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7 Min. Read

Discount Rate Formula Definition & How to Calculate It

Discount Rate Formula Definition & How to Calculate It

Let’s pretend for a second that you operate a cloud-based accounting business. You’re exploring the opportunity of getting some investors and growing your operations. One of the first things you’re going to do in this scenario is finding your discounted rate. This is going to make your future cash flow more attractive to potential investors.

But, measuring and calculating your discount rate can be a little bit of a complex process. It’s a key metric to use when you want to position your business for the future. Plus, accurately calculating your discount rate is critical when it comes to investing and reporting.

It will also assess new projects that your business might undertake to determine their financial viability. There is a broad range of factors that you’re going to take into account, which can include equity, debt and inventory.

Here is everything that you need to know about the discount rate and how you can calculate it.

Here’s What We’ll Cover:

What Is a Discount Rate?

Determining Value and Risk Factors of Future Investments

How to Calculate Discount Rate

Are There Limitations with Discount Rates?

Key Takeaways

What Is a Discount Rate?

Basically, the term discount rate is the rate of return that’s used when you discount future cash flows back to their present value. Your discounted rate can often be your Weighted Average Cost of Capital (WACC). Or, it can be the required rate of return or the hurdle rate that a potential investor might expect to earn.

The main purpose of a discount rate is to help calculate the Net Present Value (NPV) of your business. It’s a critical piece of your Discounted Cash Flow (DCF) analysis and it can be utilized in a few different ways.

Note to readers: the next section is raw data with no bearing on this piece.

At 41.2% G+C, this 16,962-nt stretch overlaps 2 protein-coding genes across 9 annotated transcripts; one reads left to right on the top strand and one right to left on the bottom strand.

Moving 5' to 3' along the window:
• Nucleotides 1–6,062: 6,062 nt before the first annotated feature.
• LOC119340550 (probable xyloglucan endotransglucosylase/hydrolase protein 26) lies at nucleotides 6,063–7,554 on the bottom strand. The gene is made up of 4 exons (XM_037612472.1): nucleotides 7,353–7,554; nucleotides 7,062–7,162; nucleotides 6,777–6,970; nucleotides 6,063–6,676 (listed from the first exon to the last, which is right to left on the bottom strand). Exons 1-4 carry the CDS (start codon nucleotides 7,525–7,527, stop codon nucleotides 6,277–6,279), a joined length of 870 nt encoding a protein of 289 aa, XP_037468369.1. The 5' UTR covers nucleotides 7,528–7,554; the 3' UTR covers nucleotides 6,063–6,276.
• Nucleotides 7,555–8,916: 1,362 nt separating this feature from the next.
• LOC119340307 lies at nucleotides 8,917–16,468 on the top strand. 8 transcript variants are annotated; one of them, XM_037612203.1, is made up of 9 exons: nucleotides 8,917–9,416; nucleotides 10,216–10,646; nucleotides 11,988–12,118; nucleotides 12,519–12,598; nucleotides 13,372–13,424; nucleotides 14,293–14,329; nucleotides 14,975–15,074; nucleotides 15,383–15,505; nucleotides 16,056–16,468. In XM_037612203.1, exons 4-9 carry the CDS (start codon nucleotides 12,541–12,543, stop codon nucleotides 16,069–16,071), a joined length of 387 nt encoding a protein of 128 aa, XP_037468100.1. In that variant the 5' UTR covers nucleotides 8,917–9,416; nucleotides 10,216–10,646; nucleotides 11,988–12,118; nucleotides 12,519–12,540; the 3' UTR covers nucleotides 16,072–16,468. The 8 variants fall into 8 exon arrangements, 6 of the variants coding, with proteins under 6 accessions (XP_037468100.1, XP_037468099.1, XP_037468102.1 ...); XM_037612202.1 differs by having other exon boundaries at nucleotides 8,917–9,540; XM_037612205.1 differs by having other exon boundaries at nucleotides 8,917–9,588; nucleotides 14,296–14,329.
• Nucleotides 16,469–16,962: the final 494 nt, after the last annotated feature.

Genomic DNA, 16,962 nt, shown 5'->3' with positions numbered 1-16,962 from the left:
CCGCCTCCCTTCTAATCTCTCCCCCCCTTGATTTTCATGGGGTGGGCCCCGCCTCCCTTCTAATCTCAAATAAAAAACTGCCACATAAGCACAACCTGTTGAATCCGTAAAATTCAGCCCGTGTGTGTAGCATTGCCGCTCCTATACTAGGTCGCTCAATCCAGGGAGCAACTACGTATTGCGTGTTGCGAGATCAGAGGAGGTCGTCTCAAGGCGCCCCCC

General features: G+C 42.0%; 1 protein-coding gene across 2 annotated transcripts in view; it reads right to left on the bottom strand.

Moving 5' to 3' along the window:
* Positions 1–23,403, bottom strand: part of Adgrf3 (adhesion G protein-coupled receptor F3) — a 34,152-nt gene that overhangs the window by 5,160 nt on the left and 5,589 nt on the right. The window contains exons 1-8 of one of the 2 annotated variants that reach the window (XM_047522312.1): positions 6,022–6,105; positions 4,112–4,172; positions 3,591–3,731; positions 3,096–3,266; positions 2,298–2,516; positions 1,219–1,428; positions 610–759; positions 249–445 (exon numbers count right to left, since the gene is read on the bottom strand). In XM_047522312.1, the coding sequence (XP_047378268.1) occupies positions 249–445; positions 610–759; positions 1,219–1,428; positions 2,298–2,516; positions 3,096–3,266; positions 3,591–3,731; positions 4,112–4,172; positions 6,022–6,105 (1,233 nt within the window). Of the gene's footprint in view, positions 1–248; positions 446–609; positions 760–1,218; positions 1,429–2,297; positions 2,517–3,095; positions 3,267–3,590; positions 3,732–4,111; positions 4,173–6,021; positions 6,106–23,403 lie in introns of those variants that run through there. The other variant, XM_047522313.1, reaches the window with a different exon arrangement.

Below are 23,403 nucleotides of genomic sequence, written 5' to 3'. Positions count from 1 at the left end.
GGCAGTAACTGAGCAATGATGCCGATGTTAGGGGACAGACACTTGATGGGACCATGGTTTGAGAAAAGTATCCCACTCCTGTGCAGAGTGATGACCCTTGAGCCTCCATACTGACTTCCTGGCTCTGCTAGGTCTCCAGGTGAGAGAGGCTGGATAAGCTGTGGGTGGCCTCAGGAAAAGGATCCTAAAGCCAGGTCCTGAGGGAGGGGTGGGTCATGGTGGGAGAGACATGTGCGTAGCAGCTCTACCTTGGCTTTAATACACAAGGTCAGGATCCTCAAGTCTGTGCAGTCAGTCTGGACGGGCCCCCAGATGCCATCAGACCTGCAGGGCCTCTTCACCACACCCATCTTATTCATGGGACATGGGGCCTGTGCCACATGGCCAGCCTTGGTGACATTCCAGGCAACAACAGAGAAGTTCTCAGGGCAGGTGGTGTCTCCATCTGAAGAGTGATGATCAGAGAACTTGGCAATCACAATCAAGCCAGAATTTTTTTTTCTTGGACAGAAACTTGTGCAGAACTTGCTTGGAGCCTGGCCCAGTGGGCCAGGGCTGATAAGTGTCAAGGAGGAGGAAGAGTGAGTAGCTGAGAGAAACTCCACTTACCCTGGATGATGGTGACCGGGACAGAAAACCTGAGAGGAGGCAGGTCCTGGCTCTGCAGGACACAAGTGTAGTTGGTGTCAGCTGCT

You can account for the time value of money and the potential risk of an investment. It’s also going to act as a hurdle rate when it comes to making investment decisions. Plus, it can also help make multiple different investments more compatible.

Determining Value and Risk Factors of Future Investments

Understanding your future cash flows and their value by figuring out your discount rate is important. It’s just as important when it comes to determining the potential value and risk factors for new investments or developments. You only want to move forward with prospective investments if the revenue will outweigh the initial costs.

So, knowing your discount rate is critical to understanding where your cash flow will stand in the future. This will help you determine whether an investment will generate enough revenue to offset your initial expenses.

If you think about it from an investors standpoint, including your discount rate makes it easier to estimate future cash flows. You can also figure out how much investment is needed to ensure it’s profitable.

How to Calculate Discount Rate

When it comes to calculating the discounted rate, there are two main formulas that you can use. The first considers the weighted average cost of capital. The second considers the adjusted present value.

Weighted Average Cost of Capital (WACC)

This formula takes into account the cost of goods that are available for sale against things like inventory. It will also consider common stock, preferred stock and bonds. Plus any other longer-term debts that are already included in your company’s books.

The formula blends the cost of equity and the after-tax cost of debt. It’s calculated by multiplying the cost of your capital sources, both equity and debt, by their relevant weight. You then add the products together to figure out the weighted average cost of capital.